To establish an intentional tort, proof beyond that required to prove negligence and beyond that to prove recklessness must be established. If the actor knows that the consequences are certain, or substantially certain, to result from his act and still goes ahead, he is treated by [522 N.E.2d 516] the law as if he had in fact desired to produce the result. As the probability that the consequences will follow decreases and becomes less than substantial certainty, the actor's conduct loses the character of intent and becomes mere recklessness. As the probability decreases further and

Page 129

amounts only to risk that the result will follow, it becomes ordinary negligence. Restatement of the Law 2d, Torts, Section 8A, Comment b; Jones v. VIP Development Co., supra, explained; Van Fossen v. Babcock & Wilcox Co., supra; Kunkler v. Goodyear Tire & Rubber Co., supra, followed.

Thus, to establish that an employer has committed an intentional tort against an employee so as to allow the employee to recover damages, a plaintiff-employee must demonstrate by a preponderance of the evidence that the employer or his agent manifested an intent to injure the employee and this intent includes the knowledge and expectation that such an injury is substantially certain to occur.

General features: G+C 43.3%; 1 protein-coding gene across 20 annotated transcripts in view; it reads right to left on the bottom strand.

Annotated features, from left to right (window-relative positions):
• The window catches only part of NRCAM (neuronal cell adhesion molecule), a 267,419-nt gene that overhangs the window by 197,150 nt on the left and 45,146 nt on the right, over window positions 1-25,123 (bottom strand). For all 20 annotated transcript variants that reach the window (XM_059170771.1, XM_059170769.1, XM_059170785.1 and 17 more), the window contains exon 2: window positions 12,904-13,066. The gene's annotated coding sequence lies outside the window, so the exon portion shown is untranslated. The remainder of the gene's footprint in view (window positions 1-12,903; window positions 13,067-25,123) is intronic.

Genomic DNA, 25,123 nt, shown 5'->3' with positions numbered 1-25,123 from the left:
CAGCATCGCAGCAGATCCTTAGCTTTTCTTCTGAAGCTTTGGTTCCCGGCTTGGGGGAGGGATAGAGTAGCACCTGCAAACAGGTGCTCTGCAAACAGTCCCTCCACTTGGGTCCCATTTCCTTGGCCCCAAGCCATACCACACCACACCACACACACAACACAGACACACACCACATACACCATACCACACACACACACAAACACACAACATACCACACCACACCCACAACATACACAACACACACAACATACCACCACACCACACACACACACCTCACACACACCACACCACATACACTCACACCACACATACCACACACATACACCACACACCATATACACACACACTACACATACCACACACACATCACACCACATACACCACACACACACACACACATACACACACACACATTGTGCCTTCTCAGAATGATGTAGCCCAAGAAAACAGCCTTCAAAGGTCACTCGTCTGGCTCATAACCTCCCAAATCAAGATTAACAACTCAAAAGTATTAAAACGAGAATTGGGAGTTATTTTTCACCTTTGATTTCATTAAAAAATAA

Therefore, the question in these cases becomes: Weighing the evidence and inferences favorable to the employee, is there reliable, probative evidence to show that the employer intentionally acted in this matter despite a known threat of harm to the employee, using the substantial certainty test noted above? We think it is obvious that such a situation did not prevail in the instant case.

We have already disposed of the legislative effort to "limit" this particular form or cause of action by holding that R.C. 4121.80(G)(1) may not be applied retroactively. 6 Further, it can hardly be argued that legislative efforts to limit, expand, or even abolish common-law actions are facially unconstitutional.

In any event, we hold that the court of appeals erred in reversing Judge Tyack's granting of judgment n.o.v.

Accordingly, the judgment of the court of appeals is reversed and that of the trial court is reinstated.

Judgment reversed.

MOYER, C.J., and WRIGHT and HERBERT R. BROWN, JJ., concur.

HOLMES, J., concurs separately.

LOCHER, SWEENEY and DOUGLAS, JJ., dissent.

HOLMES, Justice, concurring.

The evidence presented in this case readily shows the difficulty that may arise in determining the existence of the so-called intentional tort claimed to have been committed by an employer against his employee. There is little room to doubt that we are here confronted, upon review of the trial court's granting of a motion for judgment n.o.v., with testimonial evidence which, as accepted by the jurors, would establish conduct amounting to recklessness, which is well beyond mere negligence. However, there is a missing link in the proof necessary for the establishment of an intentional tort, a most necessary link, which is evidence that the employer had the required knowledge that the event was substantially certain to occur.